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The 2,319-page Dodd-Frank Financial Regulatory Reform Bill touches almost every corner of the economy and creates massive new bureaucracies. The table of contents alone spans 15 pages. But the most worrisome element of the bill involves not what is in it, but what was intentionally left out altogether. Unbeknownst to many, the bill’s supporters—with the purposeful omission of a few words—gave themselves, and the federal government, in essence, uncapped access to tax dollars for bailouts.
The provision singlehandedly granting the government this unprecedented borrowing authority is tucked away in a little section of the bill deceptively titled, the “Orderly Liquidation Fund” (OLF). The OLF is part of a new government program under the Federal Deposit Insurance Corporation (FDIC). The bill’s authors say the OLF will be used only to liquidate “failing systemically significant financial companies.” They claim that it will not be used for bailouts, and taxpayer exposure will be limited.
We’ve already seen enough backdoor bailouts to know that when the government says ‘liquidation,’ it often means propping up companies for years while funneling billions of taxpayer funds to counterparties and creditors.
We have already seen enough backdoor bailouts to know that when the government says “liquidation,” it often means propping up companies for years while funneling billions of taxpayer funds to counterparties and creditors. Consider AIG, which over the past two years has received over $130 billion in taxpayer funds. The company’s “global divestiture program” is entering its eighteenth month of restructuring with no end in sight. The “liquidation” of AIG funded billions to counterparties and creditors, which included foreign banks.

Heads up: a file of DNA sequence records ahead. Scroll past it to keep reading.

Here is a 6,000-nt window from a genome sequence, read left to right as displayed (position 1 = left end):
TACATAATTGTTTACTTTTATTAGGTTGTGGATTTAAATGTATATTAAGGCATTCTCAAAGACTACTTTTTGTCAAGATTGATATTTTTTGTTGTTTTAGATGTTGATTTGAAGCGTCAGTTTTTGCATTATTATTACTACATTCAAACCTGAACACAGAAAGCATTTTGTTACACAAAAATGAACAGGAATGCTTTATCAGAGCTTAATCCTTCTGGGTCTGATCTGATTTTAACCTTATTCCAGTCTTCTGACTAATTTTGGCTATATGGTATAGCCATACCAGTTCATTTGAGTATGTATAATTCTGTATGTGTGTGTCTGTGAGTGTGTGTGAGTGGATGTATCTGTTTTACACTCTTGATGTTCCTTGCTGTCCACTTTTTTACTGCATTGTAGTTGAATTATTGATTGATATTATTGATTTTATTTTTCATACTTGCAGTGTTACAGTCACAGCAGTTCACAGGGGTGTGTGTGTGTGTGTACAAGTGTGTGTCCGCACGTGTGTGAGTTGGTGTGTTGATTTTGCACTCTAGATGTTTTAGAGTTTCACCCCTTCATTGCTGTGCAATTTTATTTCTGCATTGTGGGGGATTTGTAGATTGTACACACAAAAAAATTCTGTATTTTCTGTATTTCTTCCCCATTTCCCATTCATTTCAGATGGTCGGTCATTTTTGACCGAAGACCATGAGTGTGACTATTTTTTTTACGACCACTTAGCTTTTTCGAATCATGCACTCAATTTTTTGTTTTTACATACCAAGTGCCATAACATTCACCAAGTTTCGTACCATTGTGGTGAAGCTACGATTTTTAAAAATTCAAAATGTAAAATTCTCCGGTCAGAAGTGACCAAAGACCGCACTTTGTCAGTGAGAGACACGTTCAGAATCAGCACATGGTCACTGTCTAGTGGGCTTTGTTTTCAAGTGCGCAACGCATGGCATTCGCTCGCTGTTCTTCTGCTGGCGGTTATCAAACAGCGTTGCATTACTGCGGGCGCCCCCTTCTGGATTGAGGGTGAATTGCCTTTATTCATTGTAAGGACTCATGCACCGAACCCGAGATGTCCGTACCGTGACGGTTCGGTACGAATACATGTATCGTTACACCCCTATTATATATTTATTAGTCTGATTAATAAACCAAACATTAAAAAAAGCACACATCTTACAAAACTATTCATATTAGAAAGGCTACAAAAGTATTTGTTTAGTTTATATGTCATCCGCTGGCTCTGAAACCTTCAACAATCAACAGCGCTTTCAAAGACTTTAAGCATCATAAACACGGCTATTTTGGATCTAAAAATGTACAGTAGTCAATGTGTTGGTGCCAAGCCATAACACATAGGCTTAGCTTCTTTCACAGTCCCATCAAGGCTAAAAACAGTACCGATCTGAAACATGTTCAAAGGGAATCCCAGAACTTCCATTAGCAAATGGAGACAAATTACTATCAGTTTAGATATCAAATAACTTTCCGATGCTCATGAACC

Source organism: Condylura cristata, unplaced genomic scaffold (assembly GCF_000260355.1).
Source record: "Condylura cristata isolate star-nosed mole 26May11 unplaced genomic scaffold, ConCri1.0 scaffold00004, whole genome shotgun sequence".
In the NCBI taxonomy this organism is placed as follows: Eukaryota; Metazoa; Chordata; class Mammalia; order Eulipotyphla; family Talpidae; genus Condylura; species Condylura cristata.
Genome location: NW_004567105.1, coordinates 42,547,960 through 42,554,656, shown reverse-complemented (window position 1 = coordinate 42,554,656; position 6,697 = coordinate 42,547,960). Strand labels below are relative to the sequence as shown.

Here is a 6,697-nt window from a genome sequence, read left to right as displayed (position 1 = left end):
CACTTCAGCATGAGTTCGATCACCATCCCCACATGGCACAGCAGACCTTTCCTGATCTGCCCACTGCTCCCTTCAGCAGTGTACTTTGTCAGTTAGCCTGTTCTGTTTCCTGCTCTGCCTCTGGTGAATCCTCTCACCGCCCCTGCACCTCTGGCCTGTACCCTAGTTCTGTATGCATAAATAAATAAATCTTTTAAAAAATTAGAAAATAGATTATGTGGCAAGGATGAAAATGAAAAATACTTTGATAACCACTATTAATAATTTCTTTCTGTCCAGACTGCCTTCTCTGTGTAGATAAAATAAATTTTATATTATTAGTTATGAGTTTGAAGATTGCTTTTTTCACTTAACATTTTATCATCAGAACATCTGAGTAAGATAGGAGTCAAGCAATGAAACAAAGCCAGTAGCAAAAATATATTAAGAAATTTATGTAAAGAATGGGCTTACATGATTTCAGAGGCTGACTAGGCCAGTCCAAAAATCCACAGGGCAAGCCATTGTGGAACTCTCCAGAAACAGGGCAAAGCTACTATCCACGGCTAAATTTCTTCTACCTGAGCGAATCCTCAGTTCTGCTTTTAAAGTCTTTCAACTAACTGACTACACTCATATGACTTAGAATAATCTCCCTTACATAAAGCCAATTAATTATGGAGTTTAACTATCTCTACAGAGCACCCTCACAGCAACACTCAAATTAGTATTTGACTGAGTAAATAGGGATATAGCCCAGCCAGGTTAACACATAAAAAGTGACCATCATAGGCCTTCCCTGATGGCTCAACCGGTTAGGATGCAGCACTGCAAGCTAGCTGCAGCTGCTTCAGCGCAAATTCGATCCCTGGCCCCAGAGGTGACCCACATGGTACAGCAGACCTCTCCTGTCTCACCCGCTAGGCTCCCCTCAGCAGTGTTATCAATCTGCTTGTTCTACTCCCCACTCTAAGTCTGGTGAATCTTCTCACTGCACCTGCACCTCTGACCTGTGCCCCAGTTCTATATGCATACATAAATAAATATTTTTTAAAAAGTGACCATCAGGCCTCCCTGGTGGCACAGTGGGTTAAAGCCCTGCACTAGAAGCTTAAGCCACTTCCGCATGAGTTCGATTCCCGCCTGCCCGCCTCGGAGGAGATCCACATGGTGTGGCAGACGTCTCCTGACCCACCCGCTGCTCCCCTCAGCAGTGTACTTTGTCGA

With this provision, the government now has unchecked authority to bail out all the counterparties and creditors it wants. While the OLF provision uses language nearly identical to that of the Federal Deposit Insurance Act—which sets an aggregate limit to the FDIC’s borrowing authority at $500,000,000,000—there is one glaring difference. The OLF provision does not include any type of aggregate limit.
The Orderly Liquidation Fund can borrow as much as it wants from the taxpayer-funded Treasury. If you thought TARP was excessive, just wait until OLF kicks into gear.
Lest you think this was a mere oversight, the House-passed bill originally included four pages worth of provisions that limited how and when the FDIC could borrow money from the Treasury and even set a hard cap on the amount. But these pages were conspicuously dropped from the final bill shortly before the final vote.
Furthermore, the bill also explicitly states that OLF borrowing will not impact the FDIC’s $500 billion aggregate limit.
Put simply, the OLF can borrow as much as it wants from the taxpayer-funded Treasury. If you thought the Troubled Asset Relief Program was excessive, just wait until OLF kicks into gear. At least with TARP there was an upper limit of $700 billion.
During the financial crisis, we witnessed government agencies using extraordinary authorities granted to them nearly a century ago during the Great Depression. Many questioned the wisdom of past Congresses granting these agencies unfettered powers. We can only hope that a future Congress will recognize the dangers of this new unchecked borrowing authority and exercise its power over the purse.
Derek Kan was policy advisor to Senate Republican Leader Mitch McConnell and chief economist at the Senate Republican Policy Committee.
The most worrisome element of the Dodd-Frank bill involves not what is in it, but what was intentionally left out altogether.
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